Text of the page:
It is ironic that as I write this, my daughter is crawling on me and my son is driving a car on my foot.
There are many pictures I could post from the past two weeks that have depicted “rest”. I have been able to “rest” an extraordinary amount. My little sister who lives on the east coast, came to visit us in California. I had not seen her since September of last year. She had plans to fly out in March, but then, you know, a global pandemic happened. March turned to May; surely this would be over by May, we all naively thought. May turned to June. The changing news and other family members’ varying opinions made it difficult to settle on a date. Finally, she booked a flight for the end of July. Ten months, the longest I’ve gone without seeing my sister.
It had been 132 days since the start of quarantine when she arrived. 132 days of unrest. 132 days of roller coaster emotions, ‘doom and gloom’ news, political/social justice protests, and presumptive fear. 2020 has been anything but restful.
When I stop to think about the quality of my life, the definition of rest for me goes deeper than just “taking a day off from work” or “sleeping in”. Rest to me is being surrounded by people who are life giving, who fill my cup. As opposed to people (or things) that consume my time and cause me stress and unrest.
There was a funny meme circulating how the absence of community during quarantine caused people to “miss those they didn’t even like”. I have always opted for fewer, more meaningful friendships as opposed to casting a wider net. For me, these past 132 days have further solidified and deepened friendships with those that I knew were my “number ones” pre-Pandemic.
While my sister was visiting, we took a trip to Lake Tahoe, one of our favorite places. We packed our SUV tight; four adults, two kids, and a storage turtle-full on top. My sister and her girlfriend joining us was every mother’s dream. It felt like having two full time nannies with us, who never went off the clock. Part of me is ashamed to admit that they did more for my kids on that trip than I did. My sister sat between my three year old and one year old the whole ride there and back – eight hours total. Due to the bedroom structure, I put my one year old’s pack n play in my sister’s room and she woke up with her every morning at 6:00 am. She cooked for us, changed diapers, wiped my toddler’s butt, applied sunscreen, packed beach bags and lunches, meal-prepped, took my daughter for a hike when she couldn’t nap, took my son on his first kayak ride, and babysat so my husband and I could go to dinner.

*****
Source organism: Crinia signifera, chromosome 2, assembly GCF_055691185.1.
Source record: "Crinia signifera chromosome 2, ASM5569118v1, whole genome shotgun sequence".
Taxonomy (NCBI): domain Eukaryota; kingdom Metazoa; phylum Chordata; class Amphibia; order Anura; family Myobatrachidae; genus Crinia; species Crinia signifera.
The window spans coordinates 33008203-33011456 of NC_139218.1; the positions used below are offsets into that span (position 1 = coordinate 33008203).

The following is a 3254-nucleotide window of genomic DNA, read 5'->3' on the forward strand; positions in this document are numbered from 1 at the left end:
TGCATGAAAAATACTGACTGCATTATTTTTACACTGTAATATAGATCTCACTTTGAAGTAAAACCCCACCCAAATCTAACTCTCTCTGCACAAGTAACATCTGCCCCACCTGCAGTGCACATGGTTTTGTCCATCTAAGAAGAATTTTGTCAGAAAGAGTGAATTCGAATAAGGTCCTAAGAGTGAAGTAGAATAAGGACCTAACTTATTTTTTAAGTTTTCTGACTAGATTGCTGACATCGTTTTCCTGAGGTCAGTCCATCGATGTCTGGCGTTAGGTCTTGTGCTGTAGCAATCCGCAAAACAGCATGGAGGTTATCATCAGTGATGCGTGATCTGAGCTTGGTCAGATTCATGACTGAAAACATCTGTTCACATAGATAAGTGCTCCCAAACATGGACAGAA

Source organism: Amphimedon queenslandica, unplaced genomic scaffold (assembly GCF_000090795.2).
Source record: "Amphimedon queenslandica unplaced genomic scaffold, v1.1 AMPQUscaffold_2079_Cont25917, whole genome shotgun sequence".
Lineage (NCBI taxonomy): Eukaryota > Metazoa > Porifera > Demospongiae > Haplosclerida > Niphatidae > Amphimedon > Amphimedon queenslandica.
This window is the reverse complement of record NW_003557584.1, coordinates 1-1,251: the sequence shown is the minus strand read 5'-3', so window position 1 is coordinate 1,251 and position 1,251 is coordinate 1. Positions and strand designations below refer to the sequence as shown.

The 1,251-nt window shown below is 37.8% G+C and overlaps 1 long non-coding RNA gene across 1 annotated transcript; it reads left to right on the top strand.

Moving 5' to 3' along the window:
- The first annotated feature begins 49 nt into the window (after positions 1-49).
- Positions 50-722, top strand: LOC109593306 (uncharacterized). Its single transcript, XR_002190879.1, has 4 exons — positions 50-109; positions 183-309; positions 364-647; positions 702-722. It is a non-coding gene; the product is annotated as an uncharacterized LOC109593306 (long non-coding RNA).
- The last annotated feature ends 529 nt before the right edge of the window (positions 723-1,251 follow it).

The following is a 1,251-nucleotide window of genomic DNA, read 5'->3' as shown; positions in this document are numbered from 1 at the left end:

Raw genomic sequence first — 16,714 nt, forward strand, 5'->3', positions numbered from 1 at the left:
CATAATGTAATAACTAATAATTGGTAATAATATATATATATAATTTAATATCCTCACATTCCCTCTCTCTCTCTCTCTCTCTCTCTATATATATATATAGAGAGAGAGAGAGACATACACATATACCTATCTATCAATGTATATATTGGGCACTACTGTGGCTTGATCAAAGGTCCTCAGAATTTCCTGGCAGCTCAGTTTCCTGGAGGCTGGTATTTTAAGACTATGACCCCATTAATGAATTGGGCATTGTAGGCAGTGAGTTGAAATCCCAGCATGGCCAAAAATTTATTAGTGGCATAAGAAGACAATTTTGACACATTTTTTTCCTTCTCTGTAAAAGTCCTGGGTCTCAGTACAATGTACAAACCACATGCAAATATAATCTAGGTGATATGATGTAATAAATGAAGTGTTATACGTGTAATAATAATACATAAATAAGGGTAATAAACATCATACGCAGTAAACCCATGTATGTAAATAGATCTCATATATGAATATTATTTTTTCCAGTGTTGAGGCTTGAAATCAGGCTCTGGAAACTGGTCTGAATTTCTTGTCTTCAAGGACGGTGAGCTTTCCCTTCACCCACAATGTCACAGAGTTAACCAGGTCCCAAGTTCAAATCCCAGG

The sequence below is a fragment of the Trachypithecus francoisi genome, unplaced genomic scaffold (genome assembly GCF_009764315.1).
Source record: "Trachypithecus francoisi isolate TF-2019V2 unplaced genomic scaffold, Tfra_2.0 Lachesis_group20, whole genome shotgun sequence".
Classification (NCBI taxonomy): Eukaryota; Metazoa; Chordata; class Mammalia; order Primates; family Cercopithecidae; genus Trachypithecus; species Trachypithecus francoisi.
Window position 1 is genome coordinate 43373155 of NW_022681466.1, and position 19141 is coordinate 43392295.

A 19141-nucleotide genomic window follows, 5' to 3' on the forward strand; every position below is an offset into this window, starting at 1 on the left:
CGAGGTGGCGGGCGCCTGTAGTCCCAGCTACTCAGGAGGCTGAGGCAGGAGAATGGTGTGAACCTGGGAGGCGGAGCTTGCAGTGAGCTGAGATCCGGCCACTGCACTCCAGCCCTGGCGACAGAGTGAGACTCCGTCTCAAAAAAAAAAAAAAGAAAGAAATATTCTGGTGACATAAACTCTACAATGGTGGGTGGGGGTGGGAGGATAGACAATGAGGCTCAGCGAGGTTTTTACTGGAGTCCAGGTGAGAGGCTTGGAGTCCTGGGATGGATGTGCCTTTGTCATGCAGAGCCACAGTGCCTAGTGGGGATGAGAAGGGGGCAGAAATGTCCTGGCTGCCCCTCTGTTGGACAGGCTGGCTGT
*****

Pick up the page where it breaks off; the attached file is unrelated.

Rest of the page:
What did I do?
I laid on a beach towel and read a book. In the middle of the day, 210 miles from home, surrounded by strangers, socially distanced of course (#2020). Rest, in that immediate moment, was an hour’s worth of reading by the lake. However, in the broader sense, rest was the accumulated time spent with someone who added to my quality of life.
As moms, we are constantly in “survival mode”; then you add a global pandemic, and we are suddenly actually trying to survive in an alternate universe with no childcare, no school, no playgrounds and no play dates. As Leeana Tankersley wrote in Always We Begin Again:
“At some point, we need to exit survival mode – even if it’s for an hour or two a week- and learn how to practice the kind of rest that brings us back to the moment instead of taking us out to sea.”
My daily rest will not look like me reading a book solo on a beach. But, it can look like me writing this blog post at nap time, or listening to a podcast (Coffee + Crumbs) while preparing dinner. Taking little breaks in the day, asking myself what my body needs, or what fulfills my soul.
I’m so grateful for the time my sister spent with us and the many ‘breaks’ I had with her around. The day after she left, I was reminded how lonely motherhood is. How we can feel like we’re drifting out to sea.
We need rest and we need each other, to bring us back to the shore.